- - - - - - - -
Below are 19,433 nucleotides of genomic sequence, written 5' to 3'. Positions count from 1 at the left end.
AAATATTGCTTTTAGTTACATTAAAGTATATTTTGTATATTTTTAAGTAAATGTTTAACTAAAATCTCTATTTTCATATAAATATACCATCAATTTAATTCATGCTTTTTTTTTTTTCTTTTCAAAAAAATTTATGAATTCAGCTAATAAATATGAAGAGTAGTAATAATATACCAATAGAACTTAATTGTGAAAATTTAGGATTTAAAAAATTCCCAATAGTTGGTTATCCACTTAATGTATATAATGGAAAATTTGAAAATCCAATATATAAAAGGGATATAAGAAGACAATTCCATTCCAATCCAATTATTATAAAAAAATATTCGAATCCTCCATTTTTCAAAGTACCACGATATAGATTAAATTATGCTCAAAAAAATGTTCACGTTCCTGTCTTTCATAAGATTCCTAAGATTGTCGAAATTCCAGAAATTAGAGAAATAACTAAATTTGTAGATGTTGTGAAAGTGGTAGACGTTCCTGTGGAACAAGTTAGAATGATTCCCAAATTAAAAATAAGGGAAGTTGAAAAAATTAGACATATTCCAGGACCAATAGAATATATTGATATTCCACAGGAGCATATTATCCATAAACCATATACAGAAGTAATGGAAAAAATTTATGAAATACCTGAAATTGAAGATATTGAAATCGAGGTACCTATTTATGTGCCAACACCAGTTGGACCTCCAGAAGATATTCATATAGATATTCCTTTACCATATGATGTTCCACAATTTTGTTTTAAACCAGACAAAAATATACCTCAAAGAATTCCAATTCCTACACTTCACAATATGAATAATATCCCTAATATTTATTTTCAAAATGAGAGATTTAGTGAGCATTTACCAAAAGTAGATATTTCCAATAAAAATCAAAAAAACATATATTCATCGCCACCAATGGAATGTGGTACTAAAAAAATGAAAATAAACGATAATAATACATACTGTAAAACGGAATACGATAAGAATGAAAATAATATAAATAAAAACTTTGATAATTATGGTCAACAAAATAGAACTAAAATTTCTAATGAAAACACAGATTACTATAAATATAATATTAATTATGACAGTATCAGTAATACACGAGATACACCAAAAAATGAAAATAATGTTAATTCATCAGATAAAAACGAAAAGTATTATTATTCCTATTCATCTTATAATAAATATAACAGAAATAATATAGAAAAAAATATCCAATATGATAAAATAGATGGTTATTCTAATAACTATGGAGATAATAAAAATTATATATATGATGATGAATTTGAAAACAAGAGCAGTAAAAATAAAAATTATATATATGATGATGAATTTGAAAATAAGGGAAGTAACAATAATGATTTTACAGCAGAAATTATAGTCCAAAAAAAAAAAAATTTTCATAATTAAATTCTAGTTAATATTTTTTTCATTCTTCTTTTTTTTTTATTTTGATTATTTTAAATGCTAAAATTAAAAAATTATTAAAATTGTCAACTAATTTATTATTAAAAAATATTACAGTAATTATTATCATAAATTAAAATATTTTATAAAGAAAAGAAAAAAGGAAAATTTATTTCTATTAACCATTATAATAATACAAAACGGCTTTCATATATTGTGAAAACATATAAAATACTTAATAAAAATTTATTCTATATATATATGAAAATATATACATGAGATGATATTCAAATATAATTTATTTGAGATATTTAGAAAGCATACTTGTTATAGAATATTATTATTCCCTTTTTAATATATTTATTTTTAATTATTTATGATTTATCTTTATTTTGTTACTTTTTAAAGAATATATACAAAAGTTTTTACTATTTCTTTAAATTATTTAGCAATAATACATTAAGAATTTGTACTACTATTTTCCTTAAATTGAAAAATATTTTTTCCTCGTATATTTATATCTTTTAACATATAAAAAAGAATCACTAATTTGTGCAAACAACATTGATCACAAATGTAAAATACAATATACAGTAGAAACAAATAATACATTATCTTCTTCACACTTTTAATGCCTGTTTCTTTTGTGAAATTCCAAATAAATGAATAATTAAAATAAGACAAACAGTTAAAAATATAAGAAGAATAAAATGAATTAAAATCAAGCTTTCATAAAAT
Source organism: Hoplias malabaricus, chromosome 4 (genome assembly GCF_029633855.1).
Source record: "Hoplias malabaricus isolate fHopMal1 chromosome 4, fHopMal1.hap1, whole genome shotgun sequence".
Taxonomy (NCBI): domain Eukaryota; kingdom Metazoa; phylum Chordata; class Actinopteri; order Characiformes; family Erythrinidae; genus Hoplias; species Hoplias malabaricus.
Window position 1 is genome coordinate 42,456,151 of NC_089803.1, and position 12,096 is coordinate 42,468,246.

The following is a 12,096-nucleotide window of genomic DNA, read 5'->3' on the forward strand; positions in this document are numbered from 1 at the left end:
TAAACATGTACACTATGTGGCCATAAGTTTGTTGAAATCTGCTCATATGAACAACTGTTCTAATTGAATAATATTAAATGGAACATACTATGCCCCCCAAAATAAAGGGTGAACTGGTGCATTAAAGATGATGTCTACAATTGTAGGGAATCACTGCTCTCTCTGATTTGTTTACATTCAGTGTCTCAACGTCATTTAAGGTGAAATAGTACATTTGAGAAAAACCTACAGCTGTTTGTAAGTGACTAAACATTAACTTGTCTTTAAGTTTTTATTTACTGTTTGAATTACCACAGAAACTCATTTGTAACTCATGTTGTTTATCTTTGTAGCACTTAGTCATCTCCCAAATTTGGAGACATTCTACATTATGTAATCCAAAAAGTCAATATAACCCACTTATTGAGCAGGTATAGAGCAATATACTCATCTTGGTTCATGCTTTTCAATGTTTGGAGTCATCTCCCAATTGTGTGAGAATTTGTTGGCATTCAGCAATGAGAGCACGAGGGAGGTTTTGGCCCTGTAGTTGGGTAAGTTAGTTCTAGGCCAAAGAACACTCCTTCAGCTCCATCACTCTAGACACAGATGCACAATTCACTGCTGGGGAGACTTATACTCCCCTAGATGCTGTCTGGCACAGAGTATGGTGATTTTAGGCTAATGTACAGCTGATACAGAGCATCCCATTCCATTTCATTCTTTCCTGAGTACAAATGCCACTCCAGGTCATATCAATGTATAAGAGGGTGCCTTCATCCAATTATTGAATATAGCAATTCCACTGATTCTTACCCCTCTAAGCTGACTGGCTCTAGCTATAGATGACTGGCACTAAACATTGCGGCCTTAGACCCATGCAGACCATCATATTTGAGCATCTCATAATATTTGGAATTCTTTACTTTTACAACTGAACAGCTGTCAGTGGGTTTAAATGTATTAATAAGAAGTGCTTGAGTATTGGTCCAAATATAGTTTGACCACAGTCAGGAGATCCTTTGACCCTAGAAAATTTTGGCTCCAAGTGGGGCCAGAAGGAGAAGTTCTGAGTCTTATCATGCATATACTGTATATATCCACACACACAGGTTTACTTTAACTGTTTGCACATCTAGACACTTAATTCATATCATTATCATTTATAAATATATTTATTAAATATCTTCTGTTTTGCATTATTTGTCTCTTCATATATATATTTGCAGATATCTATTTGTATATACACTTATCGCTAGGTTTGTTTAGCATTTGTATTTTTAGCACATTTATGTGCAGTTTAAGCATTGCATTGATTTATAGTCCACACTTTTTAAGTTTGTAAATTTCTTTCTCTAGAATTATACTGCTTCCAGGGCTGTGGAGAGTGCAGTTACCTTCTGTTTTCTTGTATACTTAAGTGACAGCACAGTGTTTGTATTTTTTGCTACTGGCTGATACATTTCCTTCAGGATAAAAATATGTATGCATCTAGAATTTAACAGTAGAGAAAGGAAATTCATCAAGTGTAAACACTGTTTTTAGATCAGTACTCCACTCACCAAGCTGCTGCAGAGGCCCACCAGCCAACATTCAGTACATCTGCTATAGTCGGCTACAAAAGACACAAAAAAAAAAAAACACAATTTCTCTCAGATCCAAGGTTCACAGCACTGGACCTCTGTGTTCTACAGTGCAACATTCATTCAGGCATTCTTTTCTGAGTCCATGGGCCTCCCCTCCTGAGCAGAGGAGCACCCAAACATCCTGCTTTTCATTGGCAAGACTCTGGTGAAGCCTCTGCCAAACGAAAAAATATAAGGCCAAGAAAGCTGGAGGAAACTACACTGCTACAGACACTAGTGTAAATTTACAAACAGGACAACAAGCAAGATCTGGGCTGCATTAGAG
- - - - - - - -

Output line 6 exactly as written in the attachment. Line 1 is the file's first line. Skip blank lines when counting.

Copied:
Window position 1 is genome coordinate 42,456,151 of NC_089803.1, and position 12,096 is coordinate 42,468,246.